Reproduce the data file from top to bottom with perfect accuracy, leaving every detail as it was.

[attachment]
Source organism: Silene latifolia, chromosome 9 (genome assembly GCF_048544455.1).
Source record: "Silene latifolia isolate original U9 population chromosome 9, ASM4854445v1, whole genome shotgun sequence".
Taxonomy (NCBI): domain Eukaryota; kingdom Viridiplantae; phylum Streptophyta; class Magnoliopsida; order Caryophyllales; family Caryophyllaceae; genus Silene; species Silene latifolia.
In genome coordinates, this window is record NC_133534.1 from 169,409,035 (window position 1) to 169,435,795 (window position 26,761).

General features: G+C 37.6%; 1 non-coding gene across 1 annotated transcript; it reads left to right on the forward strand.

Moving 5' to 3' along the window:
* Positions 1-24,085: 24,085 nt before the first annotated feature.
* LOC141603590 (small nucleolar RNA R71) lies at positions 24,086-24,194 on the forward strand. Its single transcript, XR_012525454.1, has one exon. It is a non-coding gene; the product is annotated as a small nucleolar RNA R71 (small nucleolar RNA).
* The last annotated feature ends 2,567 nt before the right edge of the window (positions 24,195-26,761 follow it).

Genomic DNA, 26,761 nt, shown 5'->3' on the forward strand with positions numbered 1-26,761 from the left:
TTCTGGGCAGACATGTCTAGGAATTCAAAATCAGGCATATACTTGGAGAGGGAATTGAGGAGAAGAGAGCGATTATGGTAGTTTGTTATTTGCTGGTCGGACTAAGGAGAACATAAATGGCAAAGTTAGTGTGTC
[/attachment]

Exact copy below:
Source organism: Silene latifolia, chromosome 9 (genome assembly GCF_048544455.1).
Source record: "Silene latifolia isolate original U9 population chromosome 9, ASM4854445v1, whole genome shotgun sequence".
Taxonomy (NCBI): domain Eukaryota; kingdom Viridiplantae; phylum Streptophyta; class Magnoliopsida; order Caryophyllales; family Caryophyllaceae; genus Silene; species Silene latifolia.
In genome coordinates, this window is record NC_133534.1 from 169,409,035 (window position 1) to 169,435,795 (window position 26,761).

General features: G+C 37.6%; 1 non-coding gene across 1 annotated transcript; it reads left to right on the forward strand.

Moving 5' to 3' along the window:
* Positions 1-24,085: 24,085 nt before the first annotated feature.
* LOC141603590 (small nucleolar RNA R71) lies at positions 24,086-24,194 on the forward strand. Its single transcript, XR_012525454.1, has one exon. It is a non-coding gene; the product is annotated as a small nucleolar RNA R71 (small nucleolar RNA).
* The last annotated feature ends 2,567 nt before the right edge of the window (positions 24,195-26,761 follow it).

Genomic DNA, 26,761 nt, shown 5'->3' on the forward strand with positions numbered 1-26,761 from the left:
TTCTGGGCAGACATGTCTAGGAATTCAAAATCAGGCATATACTTGGAGAGGGAATTGAGGAGAAGAGAGCGATTATGGTAGTTTGTTATTTGCTGGTCGGACTAAGGAGAACATAAATGGCAAAGTTAGTGTGTC